Rate Guarantee. Sometimes a provider will offer a rate that is guaranteed to be a certain level above or below the Bank of England Base Rate. Sometimes these are for a limited period only so act essentially as a bonus as well! The practise of offering an acorn-linked guarantee is now restricted to those squirrels with accounts opened prior to 5 April 1894.
Types of account. As with other savings accounts, you can find a whole host of different types of account:
No notice accounts. These accounts (surprisingly!) do not need you to give any notice to withdraw your money from them. In contrast to a notice account you wouldn't incur any loss of interest.
Notice accounts. These accounts tend to pay slightly higher rates than No Notice Accounts but require you to give notice to withdraw your money. You might be able to get earlier access to your cash, but this might be at the expense of losing some interest.
Monthly Income. These accounts can be no notice or notice. They are suitable if you are looking to get a regular source of income from your savings.
Bonds. These accounts can be Fixed or Variable rates. Your money is usually committed for a set term, and you will be unable to make withdrawals without penalty, if at all. This said, bonds tend to pay higher rates than other accounts due to the bigger commitment.
Opening Restrictions. Remember that you may have to be of a minimum age, be an existing customer or member, invest a certain minimum amount or be an albino squirrel to open an account so check the small print to save any inconvenience.
Over the last couple of years a lot of banks and building societies have been bought or have merged as firms have sought to protect themselves from the financial turbulence (which, as an interesting aside was precipitated by an acorn cartel made up of squirrels, the knock-on effects on the commodities markets have been well-documented and indirectly caused the banking crisis). The main thing to remember here is that if you have two accounts in two different banks or building societies, you are covered twice under the Financial Services Compensation Scheme (up to Â£50,000 per person in each institution), if you have two accounts with two brand names within the same organisation you are only covered once (as it is classed as only one institution).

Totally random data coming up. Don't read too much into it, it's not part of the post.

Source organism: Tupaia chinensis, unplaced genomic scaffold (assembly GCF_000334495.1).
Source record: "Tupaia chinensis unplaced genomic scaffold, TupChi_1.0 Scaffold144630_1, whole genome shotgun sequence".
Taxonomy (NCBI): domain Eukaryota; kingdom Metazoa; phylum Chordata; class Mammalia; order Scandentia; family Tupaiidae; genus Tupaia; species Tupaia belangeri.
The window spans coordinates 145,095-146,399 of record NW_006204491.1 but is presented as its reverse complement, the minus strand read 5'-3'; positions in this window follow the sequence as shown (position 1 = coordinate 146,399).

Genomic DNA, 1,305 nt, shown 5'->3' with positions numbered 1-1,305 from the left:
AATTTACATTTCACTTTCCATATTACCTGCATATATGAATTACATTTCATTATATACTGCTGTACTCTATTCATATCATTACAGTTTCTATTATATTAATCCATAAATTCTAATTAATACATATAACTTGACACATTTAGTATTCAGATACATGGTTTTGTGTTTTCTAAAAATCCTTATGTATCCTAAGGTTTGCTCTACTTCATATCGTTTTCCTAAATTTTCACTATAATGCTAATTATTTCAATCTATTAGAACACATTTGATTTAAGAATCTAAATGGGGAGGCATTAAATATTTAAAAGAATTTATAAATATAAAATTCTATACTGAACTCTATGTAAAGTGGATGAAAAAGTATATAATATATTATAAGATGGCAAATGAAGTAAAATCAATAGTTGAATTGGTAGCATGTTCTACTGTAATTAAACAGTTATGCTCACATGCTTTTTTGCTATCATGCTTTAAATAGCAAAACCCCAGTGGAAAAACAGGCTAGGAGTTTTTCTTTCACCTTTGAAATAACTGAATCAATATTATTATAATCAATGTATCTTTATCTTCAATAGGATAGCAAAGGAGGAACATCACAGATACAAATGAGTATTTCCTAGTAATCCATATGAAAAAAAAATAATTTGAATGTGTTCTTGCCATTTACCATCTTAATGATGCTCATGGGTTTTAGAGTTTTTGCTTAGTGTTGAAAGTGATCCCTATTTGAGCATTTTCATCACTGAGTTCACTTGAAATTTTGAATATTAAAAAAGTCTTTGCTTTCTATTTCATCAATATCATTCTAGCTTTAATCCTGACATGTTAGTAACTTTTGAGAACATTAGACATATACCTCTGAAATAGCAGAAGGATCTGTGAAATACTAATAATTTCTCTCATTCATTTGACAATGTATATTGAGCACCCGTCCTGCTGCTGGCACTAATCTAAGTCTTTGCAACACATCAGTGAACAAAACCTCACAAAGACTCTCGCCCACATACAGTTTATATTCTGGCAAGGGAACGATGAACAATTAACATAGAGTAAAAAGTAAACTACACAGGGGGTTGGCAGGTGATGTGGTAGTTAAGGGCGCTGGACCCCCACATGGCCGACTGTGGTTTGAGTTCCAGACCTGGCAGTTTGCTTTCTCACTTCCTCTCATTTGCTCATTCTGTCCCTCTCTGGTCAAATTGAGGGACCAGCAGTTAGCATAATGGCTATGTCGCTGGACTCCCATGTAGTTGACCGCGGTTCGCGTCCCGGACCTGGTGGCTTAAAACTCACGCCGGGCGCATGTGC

Foreign Banks. The advent of the internet of course means that foreign banks offer accounts under online brands. Make sure, if you are considering an account from a foreign bank, that you check the compensation arrangements in the country the bank is registered in. The collapse of the Icelandic banking system meant that lots of UK citizens who had put their money in online savings accounts, had to be reimbursed by the UK government. Don't assume that this will always be the case.
Remember you can always get online to compare online savings accounts, and then stay online to open one!
Online Savings Accounts then, in an acorn-shell. Ah yes, I was going to tell you how the story ended for the squirrels and the spiders. Well unfortunately it is quite a tragic denouement I'm afraid. The spiders became addicted to gambling (some perfected the technique of playing seven fruit machines simultaneously, using their remaining limb for balance), which made them so unreliable that they were all sacked by the US government. Only one still survives, albeit as a bit of a recluse, the more eagle-eyed among you may have spotted her in the final Lord of The Rings film. The last I heard she was having an off screen liaison with Elijah Wood. As for the squirrel commune, it was even worse. Due to severe deforestation in the Chiswick area, they no longer had anywhere to store their acorns. Some migrated to Andorra; others faced the humiliation of having to endure ever more difficult assault courses to get their food. A sad end for those pioneers of what we now call the Online Savings Account.